Your Guide to Cool

your guide to cool

The Cool Book
A Teen-Ager’s Guide to Survival in a Square Society


Teens! Do you feel out of the loop? Do you feel you don’t understand all the “squares” trying to make you fit in? Time to be COOL! This book has all the info you need to be one of the cool kids at school. This book will help you figure out all the cool and hilarious rules for dating,  necking, breaking up, and meeting a dreamboat of a guy. Be sure to read some of the sample pages. Best of all, this book has some of the best cool jokes and insults (example: “Aren’t you Lana Turner’s sister, Stomach Turner?”).

Working on my cool factor,



be cool back cover

how to complement boys

things to do besides neck

how to ask for a date

make decisions about your future

tips for girls

how to start a summer romance

how to make friends with a boy


    1. Yes, yes it was (according to Time Magazine, at least). Here’s a sample:
      A Martian lands on Broadway, hops up to a ducktail-coifed youth in pink pegged pants, asks: “Who are you?” Reply: “Say, daddy-o, I’m a cat.” Martian: “Take me to your litter.”

    2. Yes, martian jokes were a BIG thing when Sputnik went up and My Favorite Martian was on television. . . as you can tell, I am really old.

  1. “If she is ugly – ask her to a masquerade party” I….I really don’t know how to feel about that.

  2. Good grief. I was in high school when this book came out. (Yeah, I know how old that makes me.) Were we really that stupid? How embarrassing.

  3. Wow… that’s…

    Well, the girl’s advice could have come from my grandmother, who once told me, “Boys like to feel like they’re smart and they’ve saved the day, so just tell them you never could have figured out how to fix something without them.”

    And yet, in the middle of the nonsense, the shockingly sensible instruction to ask out someone you have something in common with. How did that sneak in there?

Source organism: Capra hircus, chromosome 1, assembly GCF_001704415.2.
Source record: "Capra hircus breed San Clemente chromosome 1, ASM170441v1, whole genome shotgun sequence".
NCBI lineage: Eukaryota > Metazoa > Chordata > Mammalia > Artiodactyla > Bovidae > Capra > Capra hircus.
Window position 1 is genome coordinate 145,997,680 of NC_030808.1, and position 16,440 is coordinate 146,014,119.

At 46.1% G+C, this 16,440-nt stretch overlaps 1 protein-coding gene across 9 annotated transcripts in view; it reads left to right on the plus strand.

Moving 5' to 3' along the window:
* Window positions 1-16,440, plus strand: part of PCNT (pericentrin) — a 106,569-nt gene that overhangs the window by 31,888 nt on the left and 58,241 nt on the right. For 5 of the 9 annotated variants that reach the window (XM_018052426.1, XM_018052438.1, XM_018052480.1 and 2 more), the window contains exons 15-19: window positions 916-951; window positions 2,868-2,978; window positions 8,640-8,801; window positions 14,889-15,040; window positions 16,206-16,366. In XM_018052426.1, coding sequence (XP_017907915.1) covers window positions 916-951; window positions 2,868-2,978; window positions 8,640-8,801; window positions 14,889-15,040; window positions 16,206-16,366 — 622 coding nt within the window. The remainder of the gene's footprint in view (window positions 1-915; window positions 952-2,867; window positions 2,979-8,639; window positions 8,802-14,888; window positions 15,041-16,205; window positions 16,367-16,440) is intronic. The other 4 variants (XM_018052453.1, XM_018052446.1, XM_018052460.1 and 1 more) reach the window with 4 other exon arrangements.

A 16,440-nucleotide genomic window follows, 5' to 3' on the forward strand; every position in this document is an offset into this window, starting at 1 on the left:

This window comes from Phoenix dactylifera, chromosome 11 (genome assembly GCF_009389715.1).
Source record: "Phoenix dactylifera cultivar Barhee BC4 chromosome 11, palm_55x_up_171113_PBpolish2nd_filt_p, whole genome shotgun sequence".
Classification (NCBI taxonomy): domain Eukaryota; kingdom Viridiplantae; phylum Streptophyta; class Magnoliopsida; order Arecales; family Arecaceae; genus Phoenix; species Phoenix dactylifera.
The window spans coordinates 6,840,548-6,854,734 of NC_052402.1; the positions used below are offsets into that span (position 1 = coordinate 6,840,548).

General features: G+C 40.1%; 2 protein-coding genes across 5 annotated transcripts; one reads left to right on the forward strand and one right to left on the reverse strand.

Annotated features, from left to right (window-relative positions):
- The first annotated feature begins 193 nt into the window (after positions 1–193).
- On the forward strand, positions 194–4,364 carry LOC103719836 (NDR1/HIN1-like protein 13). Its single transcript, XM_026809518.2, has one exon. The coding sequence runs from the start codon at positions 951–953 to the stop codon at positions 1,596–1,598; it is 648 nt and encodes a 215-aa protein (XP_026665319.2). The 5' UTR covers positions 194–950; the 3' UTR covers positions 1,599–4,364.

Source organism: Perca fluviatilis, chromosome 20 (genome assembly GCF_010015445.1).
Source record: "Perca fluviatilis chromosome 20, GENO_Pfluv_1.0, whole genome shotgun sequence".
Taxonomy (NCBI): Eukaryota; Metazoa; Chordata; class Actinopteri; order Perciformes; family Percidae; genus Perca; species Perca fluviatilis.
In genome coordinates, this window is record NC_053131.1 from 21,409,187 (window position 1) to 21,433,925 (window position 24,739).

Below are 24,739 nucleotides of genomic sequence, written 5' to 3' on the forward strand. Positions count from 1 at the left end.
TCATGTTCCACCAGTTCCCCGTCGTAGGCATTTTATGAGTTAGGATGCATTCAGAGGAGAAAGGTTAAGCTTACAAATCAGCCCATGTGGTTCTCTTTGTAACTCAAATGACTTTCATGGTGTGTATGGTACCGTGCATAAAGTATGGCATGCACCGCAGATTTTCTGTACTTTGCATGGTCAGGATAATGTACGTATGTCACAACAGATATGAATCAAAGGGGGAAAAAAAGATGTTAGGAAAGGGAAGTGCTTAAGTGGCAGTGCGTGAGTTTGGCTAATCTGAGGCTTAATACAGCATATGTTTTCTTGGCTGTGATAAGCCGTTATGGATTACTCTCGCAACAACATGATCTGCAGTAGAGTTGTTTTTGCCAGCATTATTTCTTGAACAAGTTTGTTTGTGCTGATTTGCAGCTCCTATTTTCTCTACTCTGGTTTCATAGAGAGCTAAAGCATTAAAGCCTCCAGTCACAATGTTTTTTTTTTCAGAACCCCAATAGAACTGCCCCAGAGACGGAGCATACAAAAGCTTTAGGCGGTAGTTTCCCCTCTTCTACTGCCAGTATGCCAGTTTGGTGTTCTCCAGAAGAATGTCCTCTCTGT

1. … and similarly the career advice: Find something that you enjoy doing AND is useful to others AND pays well. Three out of three is ideal; two of three you can live with; one or none and you’ll be dissatisfied all your life. How did that sneak in there?

      Granted, the female reader in 1961 didn’t have much choice about which two to settle for, but something tells me this page was in the For Boys Only section.

  4. Ugh. It reminds me of last week when I was watching T.V. with my mom. There was nothing else on, so she switched it to Cozy TV and put “Gidget” on. Anyway, the episode was about the main character trying to buy a car. Her father initially says no, because she doesn’t know how to fix it. So she enrolls in Mechanics and starts hanging out with the guys in her class. But she keeps failing. I thought the lesson was going to be about perseverance or patience. I assumed that she’d work harder and then be proud of herself. Nope. At the end the end of the episode she says “I really shouldn’t make life so complicated. I like when women and women and men are men. I don’t have to do anything-as long as there’s a man around!” It was slightly upsetting.

    1. That’s one of the few episodes I’ve seen and yes, way sexist. Though the advice to let the man think you’re helpless seems to have been the norm back then–I’ve seen it other places.

    2. “It was slightly upsetting.”
      More than slightly, if you remember that the whole point of the real-life Gidget’s story was that she succeeded in an activity–surfing–that had previously been male-only.

  5. That is a really tiny bikini for 1961. On the next page, the Attract with Clothing section is just…

  6. The weird part is, sometimes I can tell the author is joking, but sometimes I’m not sure if he is or not! “Let your dad hint that he has nobody to take over the business” – joking? Or serious?

  7. so girls are supposed to avoid kissing on a date, but it is OK to “wear your skimpiest bikini, or better yet, forget to wear your skimpiest bikini” – what kind of messages are we sending here?

Comments are closed.